As men age, serum levels of testosterone drop while the levels of estrogens and prolactin increase. While these may have only subtle effects on other systems, the prostate gland is sensitive to these changes. Both testosterone and DHT bind to the androgen receptor, but DHT binds 5 times stronger than testosterone. Therefore, even though the levels of testosterone are lower, the conversion of testosterone to DHT via the enzyme 5-a-reductase, keeps the androgen receptors activated to stimulate growth factor production. This androgen receptor stimulation is increased by the action of another hormone, sex hormone binding globulin (SHBG) and estrogen. When SHBG is bound to its receptor on the prostate cells and is also attached to estrogen, it is able to sensitize (or amplify) the androgen signal (4,5,6). In fact, it may be the very minute increase in estrogen levels that convert a normal androgen signal to one that causes hyperplasia. Estrogens also play a role in inhibiting the degradation of testosterone and DHT via hydroxylation. Another factor that may play a role is the increased activity of the 5-a-reductase enzyme, and androgen binding when prolactin is bound to prostatic cells.
Prostatitis describes any inflammation of the prostate, whether it is caused by a bacterial infection or not. Inflammation of the prostate from bacterial infections is often related to BPH since the frequencies of urinary tract infections (UTI) increase as retention of urine in the bladder increases. Both chronic and acute bacterial prostatitis are seen and should be treated much like chronic and acute UTIs. A chronic, non-bacterial prostatitis has also been seen in a large group of men. This form of inflammation seems to be associated with an elevated white blood cell count and abnormal inflammatory cells in the prostate secretion. It is thought that this could possibly be some form of autoimmune response.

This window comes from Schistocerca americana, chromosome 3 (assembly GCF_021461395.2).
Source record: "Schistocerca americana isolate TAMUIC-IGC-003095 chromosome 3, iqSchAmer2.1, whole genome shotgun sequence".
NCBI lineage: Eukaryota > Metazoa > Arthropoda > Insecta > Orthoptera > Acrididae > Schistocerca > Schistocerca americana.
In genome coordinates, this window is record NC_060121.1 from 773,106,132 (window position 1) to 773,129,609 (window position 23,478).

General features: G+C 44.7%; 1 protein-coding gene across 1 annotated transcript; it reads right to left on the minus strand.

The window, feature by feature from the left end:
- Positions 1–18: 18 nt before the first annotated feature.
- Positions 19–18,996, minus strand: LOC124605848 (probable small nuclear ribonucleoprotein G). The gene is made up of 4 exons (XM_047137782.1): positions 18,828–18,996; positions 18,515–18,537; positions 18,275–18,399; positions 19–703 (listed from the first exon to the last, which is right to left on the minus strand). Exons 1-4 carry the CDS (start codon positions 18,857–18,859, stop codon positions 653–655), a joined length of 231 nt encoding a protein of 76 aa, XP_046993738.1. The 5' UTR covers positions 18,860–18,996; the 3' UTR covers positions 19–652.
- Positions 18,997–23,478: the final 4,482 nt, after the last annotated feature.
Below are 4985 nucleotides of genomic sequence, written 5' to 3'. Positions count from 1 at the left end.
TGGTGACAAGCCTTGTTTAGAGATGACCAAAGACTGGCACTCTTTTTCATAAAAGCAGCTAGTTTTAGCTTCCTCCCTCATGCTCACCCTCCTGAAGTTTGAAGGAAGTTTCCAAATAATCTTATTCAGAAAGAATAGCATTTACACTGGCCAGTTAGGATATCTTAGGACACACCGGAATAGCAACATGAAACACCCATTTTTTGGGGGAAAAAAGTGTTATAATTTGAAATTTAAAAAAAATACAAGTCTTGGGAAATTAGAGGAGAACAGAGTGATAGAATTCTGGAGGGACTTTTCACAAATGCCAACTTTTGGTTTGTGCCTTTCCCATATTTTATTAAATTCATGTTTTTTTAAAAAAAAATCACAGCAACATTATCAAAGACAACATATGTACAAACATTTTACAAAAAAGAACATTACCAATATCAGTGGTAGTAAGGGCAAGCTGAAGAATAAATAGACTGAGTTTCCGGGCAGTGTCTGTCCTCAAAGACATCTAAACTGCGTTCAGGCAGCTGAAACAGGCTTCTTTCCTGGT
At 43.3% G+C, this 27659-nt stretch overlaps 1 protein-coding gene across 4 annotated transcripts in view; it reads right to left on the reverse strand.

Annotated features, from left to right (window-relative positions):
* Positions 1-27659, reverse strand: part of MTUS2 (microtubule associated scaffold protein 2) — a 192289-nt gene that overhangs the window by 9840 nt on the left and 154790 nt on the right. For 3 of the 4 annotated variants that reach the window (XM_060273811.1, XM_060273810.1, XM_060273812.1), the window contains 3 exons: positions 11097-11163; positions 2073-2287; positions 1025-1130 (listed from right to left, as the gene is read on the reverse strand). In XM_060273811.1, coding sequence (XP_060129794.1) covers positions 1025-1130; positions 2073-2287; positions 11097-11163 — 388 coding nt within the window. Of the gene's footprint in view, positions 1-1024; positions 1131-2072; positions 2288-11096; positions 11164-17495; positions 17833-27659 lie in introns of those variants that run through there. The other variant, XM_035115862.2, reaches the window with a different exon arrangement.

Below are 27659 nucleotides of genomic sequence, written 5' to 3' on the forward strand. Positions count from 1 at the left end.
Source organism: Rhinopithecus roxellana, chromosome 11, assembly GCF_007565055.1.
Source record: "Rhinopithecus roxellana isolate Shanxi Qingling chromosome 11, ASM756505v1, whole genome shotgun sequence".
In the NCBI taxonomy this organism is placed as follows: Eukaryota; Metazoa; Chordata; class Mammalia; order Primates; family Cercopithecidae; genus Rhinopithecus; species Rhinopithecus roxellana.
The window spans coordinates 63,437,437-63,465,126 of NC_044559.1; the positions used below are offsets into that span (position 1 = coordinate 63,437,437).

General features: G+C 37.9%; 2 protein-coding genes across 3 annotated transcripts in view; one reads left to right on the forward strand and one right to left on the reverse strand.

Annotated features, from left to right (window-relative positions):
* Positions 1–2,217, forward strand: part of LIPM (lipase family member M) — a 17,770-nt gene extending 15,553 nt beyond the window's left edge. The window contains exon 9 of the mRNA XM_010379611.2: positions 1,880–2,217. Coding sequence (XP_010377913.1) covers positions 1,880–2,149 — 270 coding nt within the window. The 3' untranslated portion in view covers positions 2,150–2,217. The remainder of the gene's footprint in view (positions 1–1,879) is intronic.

Regardless of the type of inflammation, metabolites such as leukotrienes, thromboxanes and prostaglandins; which are derived from arachidonic acid via the lipoxygenase or cyclooxygenase enzymes are involved. Anti-inflammatory agents that specifically block one or more of these pathways would be helpful in reducing the inflammatory symptoms associated with prostatitis.
Various forms of surgery are available to remove portions of the prostate. These tend to treat the enlargement with good success but have unpleasant side effects such as decreased sexual function (impotence, pain, ejaculatory dysfunction) and bladder incontinence. Newer procedures such as trans-urethral resections or incisions can be done to remove portions of the prostate. These procedures work well for removing portions of the prostate, but do little to address the process that caused the enlargement to begin with. Complications of scar tissue and infections are not uncommon in these procedures.